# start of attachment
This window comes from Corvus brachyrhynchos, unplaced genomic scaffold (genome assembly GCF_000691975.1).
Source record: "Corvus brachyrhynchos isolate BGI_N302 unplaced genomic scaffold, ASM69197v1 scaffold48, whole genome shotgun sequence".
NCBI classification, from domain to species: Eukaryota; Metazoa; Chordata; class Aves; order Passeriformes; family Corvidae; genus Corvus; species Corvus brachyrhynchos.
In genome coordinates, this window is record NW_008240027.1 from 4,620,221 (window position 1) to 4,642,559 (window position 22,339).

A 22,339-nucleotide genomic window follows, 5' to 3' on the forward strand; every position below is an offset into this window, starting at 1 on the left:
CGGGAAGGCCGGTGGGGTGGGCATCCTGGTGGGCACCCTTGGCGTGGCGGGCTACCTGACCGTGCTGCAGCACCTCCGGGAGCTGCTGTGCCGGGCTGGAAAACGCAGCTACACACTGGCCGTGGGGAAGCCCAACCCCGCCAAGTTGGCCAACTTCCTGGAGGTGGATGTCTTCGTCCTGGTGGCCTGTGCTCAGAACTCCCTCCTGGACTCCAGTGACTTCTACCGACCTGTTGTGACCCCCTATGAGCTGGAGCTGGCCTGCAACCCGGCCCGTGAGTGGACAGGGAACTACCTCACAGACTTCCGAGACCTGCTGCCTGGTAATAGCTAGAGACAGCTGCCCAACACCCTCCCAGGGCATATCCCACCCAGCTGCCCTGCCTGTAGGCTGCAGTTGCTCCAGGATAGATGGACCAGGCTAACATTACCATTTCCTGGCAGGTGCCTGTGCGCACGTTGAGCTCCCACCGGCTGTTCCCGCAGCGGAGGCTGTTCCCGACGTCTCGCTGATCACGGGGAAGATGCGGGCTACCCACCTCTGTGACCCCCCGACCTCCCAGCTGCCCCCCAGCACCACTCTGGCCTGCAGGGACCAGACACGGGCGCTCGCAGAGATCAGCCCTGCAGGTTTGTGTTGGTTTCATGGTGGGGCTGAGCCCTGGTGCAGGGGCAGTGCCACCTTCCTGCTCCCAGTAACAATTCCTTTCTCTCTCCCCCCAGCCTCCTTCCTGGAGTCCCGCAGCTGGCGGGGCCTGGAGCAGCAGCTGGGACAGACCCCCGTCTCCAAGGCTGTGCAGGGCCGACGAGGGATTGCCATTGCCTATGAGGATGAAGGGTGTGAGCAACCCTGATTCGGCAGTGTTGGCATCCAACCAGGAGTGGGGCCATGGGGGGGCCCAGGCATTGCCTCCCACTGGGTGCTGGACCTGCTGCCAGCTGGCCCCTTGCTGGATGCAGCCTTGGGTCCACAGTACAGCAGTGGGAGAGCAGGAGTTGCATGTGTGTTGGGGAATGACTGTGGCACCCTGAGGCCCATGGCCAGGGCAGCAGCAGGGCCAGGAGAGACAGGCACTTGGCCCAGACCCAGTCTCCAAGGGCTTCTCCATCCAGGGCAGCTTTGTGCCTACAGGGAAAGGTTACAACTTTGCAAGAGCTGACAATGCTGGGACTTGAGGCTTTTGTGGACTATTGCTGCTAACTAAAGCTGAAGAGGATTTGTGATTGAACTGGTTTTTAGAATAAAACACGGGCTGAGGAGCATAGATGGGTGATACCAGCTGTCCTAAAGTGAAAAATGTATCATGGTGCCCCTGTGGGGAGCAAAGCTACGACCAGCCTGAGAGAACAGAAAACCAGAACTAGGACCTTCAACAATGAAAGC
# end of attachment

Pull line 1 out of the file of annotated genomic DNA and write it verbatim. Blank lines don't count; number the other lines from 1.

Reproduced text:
This window comes from Corvus brachyrhynchos, unplaced genomic scaffold (genome assembly GCF_000691975.1).